Port Jefferson Village Historic District
The Port Jefferson Village Historic District was listed on the National Register of Historic Places in 2005. Portions of the content on this web page were adapted from a copy of the original nomination document.  Adaptation copyright © 2008, The Gombach Group.
The Port Jefferson Historic District includes a mix of residences, commercial buildings and a church on East Main Street, which extends south from the harbor, and residences on eight streets which rise up the hillside east of that street. The district is composed principally of residences which date from 1800 to 1915, with the vast majority being Greek Revival style and Italianate style dwellings built from the 1840s through the 1870s. Within the district are 96 contributing primary buildings and 34 non-contributing primary buildings. Among the 34 non-contributing principal buildings are 19 heavily-altered buildings dating from the period of significance and fifteen buildings constructed after 1917. There are 24 non-contributing accessory buildings, nearly all garages dating from after the period of significance, and 2 contributing outbuildings.
The Inc. Village of Port Jefferson is at the head of Port Jefferson Harbor, an inlet from Long Island Sound on Long Island's north shore. Port Jefferson Harbor has steep hills and ravines rising to the south and east and lowlands to the west. This geography concentrated development along East Main Street which runs south from the harbor along the edge of the lowland and on the steep hillside rising east from East Main Street and extending along the east side of the harbor.
The historic district includes the concentration of residential development which occurred during the peak years of shipbuilding, from the 1840s to the 1870s, in the area directly adjacent to the shipyards on the south and east shores of Port Jefferson Harbor. The area outside the boundaries of the district is characterized either by recent redevelopment or by residential neighborhoods having a much greater proportion of houses built after the 1870s and not directly connected to the historic context. The waterfront, which was the location of the shipyards, was redeveloped in the late-twentieth century and has lost integrity. The Bayles Shipyard, which adjoins this historic district, is the only shipyard site in this area which retains some integrity. The area west of East Main Street is a commercial district characterized by more late-twentieth-century redevelopment. East Main Street itself, south of the district boundary, is also marked by recent redevelopment and there are no intact buildings related to the historic context.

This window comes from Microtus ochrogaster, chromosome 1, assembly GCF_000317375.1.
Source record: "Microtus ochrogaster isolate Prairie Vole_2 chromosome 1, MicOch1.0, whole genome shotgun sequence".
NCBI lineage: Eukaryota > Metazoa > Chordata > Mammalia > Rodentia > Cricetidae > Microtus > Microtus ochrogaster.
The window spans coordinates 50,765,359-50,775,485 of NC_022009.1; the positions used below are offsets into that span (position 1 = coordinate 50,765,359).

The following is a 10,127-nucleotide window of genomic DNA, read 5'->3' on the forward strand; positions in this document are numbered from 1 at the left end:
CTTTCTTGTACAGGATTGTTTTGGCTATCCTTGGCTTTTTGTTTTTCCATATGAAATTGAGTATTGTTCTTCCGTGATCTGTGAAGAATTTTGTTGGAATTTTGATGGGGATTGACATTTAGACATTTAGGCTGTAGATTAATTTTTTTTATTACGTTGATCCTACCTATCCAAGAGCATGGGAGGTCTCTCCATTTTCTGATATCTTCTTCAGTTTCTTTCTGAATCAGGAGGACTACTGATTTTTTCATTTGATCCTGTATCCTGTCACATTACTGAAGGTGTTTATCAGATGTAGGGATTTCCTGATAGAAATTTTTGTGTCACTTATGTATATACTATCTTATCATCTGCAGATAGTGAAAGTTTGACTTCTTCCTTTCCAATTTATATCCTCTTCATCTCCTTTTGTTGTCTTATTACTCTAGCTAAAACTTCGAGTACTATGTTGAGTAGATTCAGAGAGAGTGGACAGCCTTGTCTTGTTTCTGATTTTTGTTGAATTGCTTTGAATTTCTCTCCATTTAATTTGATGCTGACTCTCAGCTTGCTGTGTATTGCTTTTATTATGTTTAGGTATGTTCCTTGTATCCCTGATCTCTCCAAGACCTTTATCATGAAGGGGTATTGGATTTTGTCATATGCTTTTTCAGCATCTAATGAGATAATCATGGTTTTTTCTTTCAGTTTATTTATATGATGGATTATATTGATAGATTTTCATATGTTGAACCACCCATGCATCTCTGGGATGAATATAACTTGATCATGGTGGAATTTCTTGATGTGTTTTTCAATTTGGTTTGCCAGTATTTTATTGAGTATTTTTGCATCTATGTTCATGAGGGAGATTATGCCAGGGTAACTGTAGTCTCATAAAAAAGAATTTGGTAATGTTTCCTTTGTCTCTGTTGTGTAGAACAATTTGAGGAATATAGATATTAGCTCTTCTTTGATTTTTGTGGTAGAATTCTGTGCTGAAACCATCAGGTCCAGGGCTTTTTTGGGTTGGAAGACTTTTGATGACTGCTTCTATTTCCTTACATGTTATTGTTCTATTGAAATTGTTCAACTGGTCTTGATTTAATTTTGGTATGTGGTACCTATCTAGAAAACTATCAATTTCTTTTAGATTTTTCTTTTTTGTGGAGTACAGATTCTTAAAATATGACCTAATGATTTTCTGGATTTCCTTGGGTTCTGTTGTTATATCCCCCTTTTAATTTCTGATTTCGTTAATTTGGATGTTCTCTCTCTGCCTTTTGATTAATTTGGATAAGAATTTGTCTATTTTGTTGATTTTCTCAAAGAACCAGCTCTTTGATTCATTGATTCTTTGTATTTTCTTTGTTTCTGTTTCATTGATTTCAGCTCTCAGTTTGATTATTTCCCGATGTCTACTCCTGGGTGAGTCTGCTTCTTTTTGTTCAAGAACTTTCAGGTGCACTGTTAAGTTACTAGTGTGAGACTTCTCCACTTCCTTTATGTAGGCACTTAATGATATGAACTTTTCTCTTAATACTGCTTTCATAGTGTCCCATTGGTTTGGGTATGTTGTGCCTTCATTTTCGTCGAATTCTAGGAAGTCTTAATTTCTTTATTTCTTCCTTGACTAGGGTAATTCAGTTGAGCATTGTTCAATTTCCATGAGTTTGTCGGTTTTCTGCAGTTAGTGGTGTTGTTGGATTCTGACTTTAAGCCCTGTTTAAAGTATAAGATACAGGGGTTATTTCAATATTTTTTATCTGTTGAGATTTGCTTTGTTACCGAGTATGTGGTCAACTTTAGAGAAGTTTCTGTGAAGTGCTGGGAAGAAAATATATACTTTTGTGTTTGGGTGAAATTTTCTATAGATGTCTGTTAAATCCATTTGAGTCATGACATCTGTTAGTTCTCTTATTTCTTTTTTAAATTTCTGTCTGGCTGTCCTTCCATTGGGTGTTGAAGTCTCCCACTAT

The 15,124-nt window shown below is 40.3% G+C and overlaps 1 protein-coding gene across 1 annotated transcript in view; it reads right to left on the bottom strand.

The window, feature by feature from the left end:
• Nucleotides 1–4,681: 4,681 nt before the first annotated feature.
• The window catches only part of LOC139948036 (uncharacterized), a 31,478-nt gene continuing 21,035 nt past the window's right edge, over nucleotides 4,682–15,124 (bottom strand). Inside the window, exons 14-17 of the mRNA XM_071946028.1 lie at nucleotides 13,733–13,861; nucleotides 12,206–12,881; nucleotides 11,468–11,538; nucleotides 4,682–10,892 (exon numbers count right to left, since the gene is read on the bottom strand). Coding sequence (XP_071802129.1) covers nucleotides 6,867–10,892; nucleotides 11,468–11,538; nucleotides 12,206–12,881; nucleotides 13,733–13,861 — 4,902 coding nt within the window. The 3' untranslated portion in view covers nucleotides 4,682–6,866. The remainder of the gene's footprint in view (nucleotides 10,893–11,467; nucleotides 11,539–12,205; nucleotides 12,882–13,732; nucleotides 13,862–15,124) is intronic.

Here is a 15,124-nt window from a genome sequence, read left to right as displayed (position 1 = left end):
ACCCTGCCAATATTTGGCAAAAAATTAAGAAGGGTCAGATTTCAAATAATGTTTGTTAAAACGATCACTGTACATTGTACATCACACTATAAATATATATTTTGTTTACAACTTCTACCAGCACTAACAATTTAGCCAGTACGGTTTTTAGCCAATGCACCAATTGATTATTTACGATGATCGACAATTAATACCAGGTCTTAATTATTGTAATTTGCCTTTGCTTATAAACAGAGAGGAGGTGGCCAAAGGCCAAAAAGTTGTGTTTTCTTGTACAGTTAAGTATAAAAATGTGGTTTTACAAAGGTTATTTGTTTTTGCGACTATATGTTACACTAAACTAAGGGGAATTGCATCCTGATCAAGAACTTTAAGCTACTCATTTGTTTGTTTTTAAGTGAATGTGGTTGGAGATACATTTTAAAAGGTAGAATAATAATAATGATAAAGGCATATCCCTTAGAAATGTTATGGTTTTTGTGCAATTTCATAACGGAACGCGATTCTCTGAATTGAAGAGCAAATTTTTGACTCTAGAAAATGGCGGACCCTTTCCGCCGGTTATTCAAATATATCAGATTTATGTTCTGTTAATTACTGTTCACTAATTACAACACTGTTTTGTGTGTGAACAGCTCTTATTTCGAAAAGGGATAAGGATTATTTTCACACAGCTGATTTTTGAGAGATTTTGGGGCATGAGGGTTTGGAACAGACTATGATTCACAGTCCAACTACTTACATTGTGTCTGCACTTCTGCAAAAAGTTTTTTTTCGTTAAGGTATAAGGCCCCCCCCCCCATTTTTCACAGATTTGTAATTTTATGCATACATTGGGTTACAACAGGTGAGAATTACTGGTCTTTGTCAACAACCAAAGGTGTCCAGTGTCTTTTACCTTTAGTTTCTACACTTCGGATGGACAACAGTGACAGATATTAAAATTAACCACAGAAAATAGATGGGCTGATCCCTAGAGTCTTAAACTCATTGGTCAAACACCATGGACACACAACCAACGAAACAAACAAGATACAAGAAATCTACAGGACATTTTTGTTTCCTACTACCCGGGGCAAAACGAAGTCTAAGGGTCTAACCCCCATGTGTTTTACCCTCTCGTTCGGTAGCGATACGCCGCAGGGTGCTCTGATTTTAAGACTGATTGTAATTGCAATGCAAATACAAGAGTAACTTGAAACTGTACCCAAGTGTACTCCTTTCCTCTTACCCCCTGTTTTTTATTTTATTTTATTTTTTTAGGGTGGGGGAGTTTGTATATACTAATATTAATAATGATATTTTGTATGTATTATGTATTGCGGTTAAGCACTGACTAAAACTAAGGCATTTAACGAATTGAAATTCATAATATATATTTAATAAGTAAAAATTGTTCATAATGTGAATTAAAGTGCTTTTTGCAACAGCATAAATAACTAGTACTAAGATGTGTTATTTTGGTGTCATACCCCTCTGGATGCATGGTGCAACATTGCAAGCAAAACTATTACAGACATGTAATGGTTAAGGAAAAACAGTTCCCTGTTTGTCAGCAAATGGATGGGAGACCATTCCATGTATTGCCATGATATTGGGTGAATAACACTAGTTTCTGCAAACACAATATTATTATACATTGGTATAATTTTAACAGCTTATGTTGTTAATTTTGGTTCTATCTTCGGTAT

The contributing buildings within the Port Jefferson Historic District reflect many aspects of the historic context. Houses in the historic district were built for a wide range of individuals involved in the shipbuilding and maritime economy and illustrate the nature of the economy, the range of professions involved in it and the social and economic dynamics of the community. The historic commercial buildings and the church on East Main Street also recall the prosperous era of this economy and link the residential neighborhood to the waterfront.
The district contains only six contributing houses from the 1800s through the 1830s, reflecting the slow development of these early years of the shipbuilding and maritime economy. By contrast the district contains 71 contributing houses, five contributing commercial buildings and one contributing church that date from the 1840s through the 1870s, the boom era of shipbuilding and maritime trade. This large group of contributing buildings reflects the growth and prosperity of Port Jefferson during this period. From the 1880s through 1917, when this economy slowed and finally ended, there are ten contributing houses and two contributing commercial buildings.
The compact grouping of houses close to the waterfront and to the commercial buildings reflects the scale of the enterprise: rural shipyards building primarily sloops and schooners; and a maritime economy whose major component was coasting schooners and whose major cargo was cord wood. This economy built Port Jefferson and brought prosperity, but it was a measured prosperity. Although there are differences between the large homes of shipbuilders and important ship captains and the smaller homes of ship carpenters and captains of sloops and small schooners, both are within a relatively modest and conservative vernacular tradition. The modest houses of the ship carpenters are found side by side with the more ambitious houses of the shipbuilders illustrating the democratic nature of this small community which was focused on the shipbuilding and maritime enterprise on the waterfront.